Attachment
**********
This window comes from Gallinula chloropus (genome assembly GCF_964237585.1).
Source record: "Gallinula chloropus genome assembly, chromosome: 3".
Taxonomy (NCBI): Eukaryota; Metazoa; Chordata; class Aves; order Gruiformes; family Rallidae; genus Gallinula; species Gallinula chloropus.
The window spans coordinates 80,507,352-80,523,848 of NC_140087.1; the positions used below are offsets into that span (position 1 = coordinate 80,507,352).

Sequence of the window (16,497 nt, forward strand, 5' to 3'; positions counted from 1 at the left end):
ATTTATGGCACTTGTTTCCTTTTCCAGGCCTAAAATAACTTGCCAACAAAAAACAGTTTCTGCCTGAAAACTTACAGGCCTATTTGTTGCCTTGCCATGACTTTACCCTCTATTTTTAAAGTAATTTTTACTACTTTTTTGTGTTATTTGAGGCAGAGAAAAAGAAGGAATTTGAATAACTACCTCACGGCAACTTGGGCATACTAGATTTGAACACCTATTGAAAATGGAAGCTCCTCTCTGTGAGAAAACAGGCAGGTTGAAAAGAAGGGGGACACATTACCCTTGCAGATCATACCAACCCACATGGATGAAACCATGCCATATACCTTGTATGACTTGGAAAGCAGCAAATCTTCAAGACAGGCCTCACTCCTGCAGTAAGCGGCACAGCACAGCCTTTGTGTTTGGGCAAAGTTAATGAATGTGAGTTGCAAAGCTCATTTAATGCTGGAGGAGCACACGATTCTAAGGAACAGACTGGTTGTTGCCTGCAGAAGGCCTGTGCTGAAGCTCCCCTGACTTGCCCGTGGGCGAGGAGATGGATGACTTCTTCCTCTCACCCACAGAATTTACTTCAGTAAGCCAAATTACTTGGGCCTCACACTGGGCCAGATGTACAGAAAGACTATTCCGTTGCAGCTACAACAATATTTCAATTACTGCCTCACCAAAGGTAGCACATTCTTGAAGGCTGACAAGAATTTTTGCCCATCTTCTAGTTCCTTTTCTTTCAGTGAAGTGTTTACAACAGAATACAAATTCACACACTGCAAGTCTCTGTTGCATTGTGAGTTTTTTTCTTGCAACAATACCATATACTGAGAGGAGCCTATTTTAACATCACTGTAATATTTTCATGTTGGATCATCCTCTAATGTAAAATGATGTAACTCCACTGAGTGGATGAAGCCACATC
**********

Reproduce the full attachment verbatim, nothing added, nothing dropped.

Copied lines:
This window comes from Gallinula chloropus (genome assembly GCF_964237585.1).
Source record: "Gallinula chloropus genome assembly, chromosome: 3".
Taxonomy (NCBI): Eukaryota; Metazoa; Chordata; class Aves; order Gruiformes; family Rallidae; genus Gallinula; species Gallinula chloropus.
The window spans coordinates 80,507,352-80,523,848 of NC_140087.1; the positions used below are offsets into that span (position 1 = coordinate 80,507,352).

Sequence of the window (16,497 nt, forward strand, 5' to 3'; positions counted from 1 at the left end):
ATTTATGGCACTTGTTTCCTTTTCCAGGCCTAAAATAACTTGCCAACAAAAAACAGTTTCTGCCTGAAAACTTACAGGCCTATTTGTTGCCTTGCCATGACTTTACCCTCTATTTTTAAAGTAATTTTTACTACTTTTTTGTGTTATTTGAGGCAGAGAAAAAGAAGGAATTTGAATAACTACCTCACGGCAACTTGGGCATACTAGATTTGAACACCTATTGAAAATGGAAGCTCCTCTCTGTGAGAAAACAGGCAGGTTGAAAAGAAGGGGGACACATTACCCTTGCAGATCATACCAACCCACATGGATGAAACCATGCCATATACCTTGTATGACTTGGAAAGCAGCAAATCTTCAAGACAGGCCTCACTCCTGCAGTAAGCGGCACAGCACAGCCTTTGTGTTTGGGCAAAGTTAATGAATGTGAGTTGCAAAGCTCATTTAATGCTGGAGGAGCACACGATTCTAAGGAACAGACTGGTTGTTGCCTGCAGAAGGCCTGTGCTGAAGCTCCCCTGACTTGCCCGTGGGCGAGGAGATGGATGACTTCTTCCTCTCACCCACAGAATTTACTTCAGTAAGCCAAATTACTTGGGCCTCACACTGGGCCAGATGTACAGAAAGACTATTCCGTTGCAGCTACAACAATATTTCAATTACTGCCTCACCAAAGGTAGCACATTCTTGAAGGCTGACAAGAATTTTTGCCCATCTTCTAGTTCCTTTTCTTTCAGTGAAGTGTTTACAACAGAATACAAATTCACACACTGCAAGTCTCTGTTGCATTGTGAGTTTTTTTCTTGCAACAATACCATATACTGAGAGGAGCCTATTTTAACATCACTGTAATATTTTCATGTTGGATCATCCTCTAATGTAAAATGATGTAACTCCACTGAGTGGATGAAGCCACATC